Letters to the Editor 4-6-23
Changing the future
My children’s book, “New Year at the Pier,” winner of the Sydney Taylor Gold Medal for best Jewish picture book of the year, takes place on the Manhattan Beach Pier. It’s about tashlich, a Jewish new year’s ritual in which we admit wrongs and apologize for them. At the pier, the rabbi says, “Tashlich is the time we apologize for things we wish we hadn’t done…Tashlish is like cleaning your heart’s closet. A new year, a clean heart.” As Manhattan Beach Mayor Steve Napolitano said at the Bruce’s Beach Plaque unveiling, “We have acknowledged and condemned, but we haven’t apologized. It’s a simple difference but with a much deeper meaning” (“The Apology,” ER March 23, 2023). Manhattan Beach City Council: do the right thing. Our community deserves it; our country needs it. As author Kevin Hancock said, “Apologies aren’t meant to change the past, they are meant to change the future.”
April Halprin Wayland
I can’t believe how greedy our Pier Ave bars are (“$10 per sq. ft. too rich for outdoor dining decks, Hermosa restaurant owners say,” ER March 30, 2023). The going rate should be at least $10 per square foot, or more. They don’t seem to understand the more seating they have, the more occupancy equals more people overcrowding our city. All of this with less parking because of the street dining decks. I say No to street decks, and return outside Pier Ave seating to pre-pandemic size at $10 per square foot. We don’t want to be a city of just bars. We are killing other small businesses. It is time to return our town to the good people of our neighborhoods.
More business costs
Last Friday, March 24, we had dinner at The Brews and parked in Lot C. My bad for thinking parking was free and didn’t see the pre-pay station until we were headed out. I’ll pay the fine because I was at fault. What galls me though, is the Hermosa parking enforcement team went out of its way to look at the front of my car, which was parked inches from the concrete wall, to see if I had a front license plate, and issued an additional citation for that, as well. Really? Squeezing between parked cars to find additional opportunities to make money? Seems to me Hermosa Beach is on a money grab. In the future my dining experiences will be in Redondo, Manhattan or El Segundo. That $38 fee just cost Hermosa about $400/month in dining.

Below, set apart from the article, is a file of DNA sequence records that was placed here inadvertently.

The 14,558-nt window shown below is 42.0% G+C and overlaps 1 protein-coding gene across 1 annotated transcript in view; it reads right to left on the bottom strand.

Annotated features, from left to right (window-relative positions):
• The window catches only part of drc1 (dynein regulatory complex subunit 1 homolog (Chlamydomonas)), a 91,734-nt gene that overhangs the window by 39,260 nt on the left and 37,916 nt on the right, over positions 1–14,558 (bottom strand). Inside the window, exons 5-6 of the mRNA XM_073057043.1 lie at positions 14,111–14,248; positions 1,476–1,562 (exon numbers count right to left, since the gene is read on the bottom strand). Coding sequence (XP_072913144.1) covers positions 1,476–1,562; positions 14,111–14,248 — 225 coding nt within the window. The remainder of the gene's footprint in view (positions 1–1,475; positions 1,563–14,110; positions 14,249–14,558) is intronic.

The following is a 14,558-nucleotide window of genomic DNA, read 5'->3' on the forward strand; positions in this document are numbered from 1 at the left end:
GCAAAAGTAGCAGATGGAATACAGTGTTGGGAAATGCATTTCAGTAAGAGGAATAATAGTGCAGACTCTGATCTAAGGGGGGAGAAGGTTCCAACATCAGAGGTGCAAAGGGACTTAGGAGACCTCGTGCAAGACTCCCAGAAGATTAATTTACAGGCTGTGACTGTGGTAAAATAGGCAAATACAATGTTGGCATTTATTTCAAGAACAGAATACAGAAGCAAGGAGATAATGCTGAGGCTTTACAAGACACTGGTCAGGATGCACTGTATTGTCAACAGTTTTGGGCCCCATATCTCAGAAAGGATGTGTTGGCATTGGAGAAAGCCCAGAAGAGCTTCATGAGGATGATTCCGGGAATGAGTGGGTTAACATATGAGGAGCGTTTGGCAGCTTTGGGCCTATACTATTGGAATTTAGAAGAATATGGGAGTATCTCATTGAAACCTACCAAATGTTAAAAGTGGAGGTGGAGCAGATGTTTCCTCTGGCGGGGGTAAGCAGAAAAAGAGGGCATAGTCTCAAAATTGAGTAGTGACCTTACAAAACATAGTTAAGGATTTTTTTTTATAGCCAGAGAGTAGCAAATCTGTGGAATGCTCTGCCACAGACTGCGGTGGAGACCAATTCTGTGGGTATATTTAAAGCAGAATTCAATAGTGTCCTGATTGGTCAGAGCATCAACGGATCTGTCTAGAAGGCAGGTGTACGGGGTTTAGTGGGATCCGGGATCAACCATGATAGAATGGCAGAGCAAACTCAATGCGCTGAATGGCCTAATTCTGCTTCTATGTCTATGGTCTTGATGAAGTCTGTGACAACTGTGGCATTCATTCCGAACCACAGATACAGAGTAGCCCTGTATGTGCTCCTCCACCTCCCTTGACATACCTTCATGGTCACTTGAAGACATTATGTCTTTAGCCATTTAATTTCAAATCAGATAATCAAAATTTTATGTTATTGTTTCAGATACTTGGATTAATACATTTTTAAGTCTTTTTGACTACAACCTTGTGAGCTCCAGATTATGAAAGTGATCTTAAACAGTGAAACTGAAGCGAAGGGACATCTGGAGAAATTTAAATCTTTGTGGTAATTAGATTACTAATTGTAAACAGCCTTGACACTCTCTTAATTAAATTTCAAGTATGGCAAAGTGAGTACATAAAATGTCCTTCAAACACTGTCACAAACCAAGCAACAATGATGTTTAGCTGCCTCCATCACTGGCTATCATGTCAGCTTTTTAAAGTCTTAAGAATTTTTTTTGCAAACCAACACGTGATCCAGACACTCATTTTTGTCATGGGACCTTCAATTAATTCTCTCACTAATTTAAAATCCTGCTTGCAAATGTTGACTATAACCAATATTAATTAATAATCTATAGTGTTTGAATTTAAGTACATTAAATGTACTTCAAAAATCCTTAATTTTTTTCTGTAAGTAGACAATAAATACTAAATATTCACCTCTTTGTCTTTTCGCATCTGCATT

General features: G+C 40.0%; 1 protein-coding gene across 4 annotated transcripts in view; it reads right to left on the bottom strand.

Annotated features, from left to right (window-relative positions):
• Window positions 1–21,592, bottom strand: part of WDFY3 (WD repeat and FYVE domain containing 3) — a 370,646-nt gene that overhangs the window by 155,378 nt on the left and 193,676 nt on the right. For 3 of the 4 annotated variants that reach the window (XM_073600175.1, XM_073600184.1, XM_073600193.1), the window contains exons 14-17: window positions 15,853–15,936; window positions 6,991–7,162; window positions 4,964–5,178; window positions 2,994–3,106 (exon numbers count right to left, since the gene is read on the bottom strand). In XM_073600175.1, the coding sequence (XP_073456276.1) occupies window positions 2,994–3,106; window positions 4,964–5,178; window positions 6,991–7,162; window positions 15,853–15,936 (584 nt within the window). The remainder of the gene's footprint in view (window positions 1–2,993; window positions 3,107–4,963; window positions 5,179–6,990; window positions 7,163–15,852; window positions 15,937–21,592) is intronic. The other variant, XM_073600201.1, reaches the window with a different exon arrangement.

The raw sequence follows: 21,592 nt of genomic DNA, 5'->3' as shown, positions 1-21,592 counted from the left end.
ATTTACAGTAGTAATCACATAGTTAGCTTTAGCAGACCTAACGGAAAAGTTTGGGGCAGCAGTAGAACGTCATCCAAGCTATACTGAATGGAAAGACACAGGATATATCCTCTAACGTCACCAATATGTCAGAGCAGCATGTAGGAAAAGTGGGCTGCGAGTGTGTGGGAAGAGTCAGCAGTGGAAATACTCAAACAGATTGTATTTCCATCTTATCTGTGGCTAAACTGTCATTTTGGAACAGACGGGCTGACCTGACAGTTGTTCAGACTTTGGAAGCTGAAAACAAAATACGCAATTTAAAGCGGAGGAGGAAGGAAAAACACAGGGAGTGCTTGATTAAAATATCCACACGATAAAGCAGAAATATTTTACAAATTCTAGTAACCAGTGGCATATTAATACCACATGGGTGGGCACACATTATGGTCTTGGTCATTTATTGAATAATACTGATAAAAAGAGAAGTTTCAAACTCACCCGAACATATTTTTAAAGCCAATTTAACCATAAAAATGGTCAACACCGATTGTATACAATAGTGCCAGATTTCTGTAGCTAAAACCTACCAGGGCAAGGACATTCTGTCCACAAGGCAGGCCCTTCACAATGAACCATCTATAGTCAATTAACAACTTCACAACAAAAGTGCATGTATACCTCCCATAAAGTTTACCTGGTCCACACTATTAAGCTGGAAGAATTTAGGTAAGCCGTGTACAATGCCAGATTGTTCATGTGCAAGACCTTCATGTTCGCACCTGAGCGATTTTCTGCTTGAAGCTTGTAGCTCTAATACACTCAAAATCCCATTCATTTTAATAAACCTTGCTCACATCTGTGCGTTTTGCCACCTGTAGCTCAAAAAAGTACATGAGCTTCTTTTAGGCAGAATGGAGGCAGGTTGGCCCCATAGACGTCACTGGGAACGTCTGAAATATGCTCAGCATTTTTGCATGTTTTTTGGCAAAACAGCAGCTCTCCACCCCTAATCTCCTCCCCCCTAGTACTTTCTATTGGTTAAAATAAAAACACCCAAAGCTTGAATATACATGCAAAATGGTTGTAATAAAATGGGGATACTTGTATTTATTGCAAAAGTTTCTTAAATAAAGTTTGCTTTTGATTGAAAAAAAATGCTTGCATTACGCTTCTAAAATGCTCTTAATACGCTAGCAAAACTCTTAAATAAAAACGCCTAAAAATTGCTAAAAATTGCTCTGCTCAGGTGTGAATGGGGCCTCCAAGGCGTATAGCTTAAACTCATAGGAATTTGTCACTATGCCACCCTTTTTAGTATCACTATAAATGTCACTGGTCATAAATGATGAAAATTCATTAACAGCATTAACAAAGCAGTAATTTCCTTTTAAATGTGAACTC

Redondo Beach Resident
Help we’ll all need
March was Social Workers Month. I want to personally thank all local social workers, and particularly those at Beach Cities Health District. (we call them Care Managers), who provide compassionate, timely, practical, and life-enhancing support to older adults, including my 96-year-old father. For older adults and their caregiving children, finding help can be complex and confusing. BCHD helps older adults navigate their health care needs, and get support for Activities of Daily Living. This helps keep people in their homes and communities and maximizes their health and wellbeing. BHCD Care Management, one of more than 40 programs and services BCHD provides to Redondo Beach, Manhattan Beach, and Hermosa Beach residents, conducts in-home visits and assessments, creates care plans, and follows-up to support independent living at home for older adults (ages 60-plus), and adults with disabilities (ages 18-59). Additional BCHD Care Management offerings include Conversation Companions, who help fulfill social needs of clients; Errand Assistance, for those unable to get their own groceries or prescriptions; Brain Buddies, who provide structured activities and socialization for clients dealing with memory loss; and Support Line Volunteers, who make check-in calls monthly or quarterly. My father confidentially meets with his Care Manager for conversation and support. She helps him to articulate his needs, so I understand them better. Every family’s needs are different. BCHD’s Care Managers are adept at talking with older adults and their families about their needs, wants and values to insure independent living for as long as possible. Appreciating Social Workers shouldn’t just happen during one month. Care Managers at BCHD help hundreds of older adults in our community 365 days a year.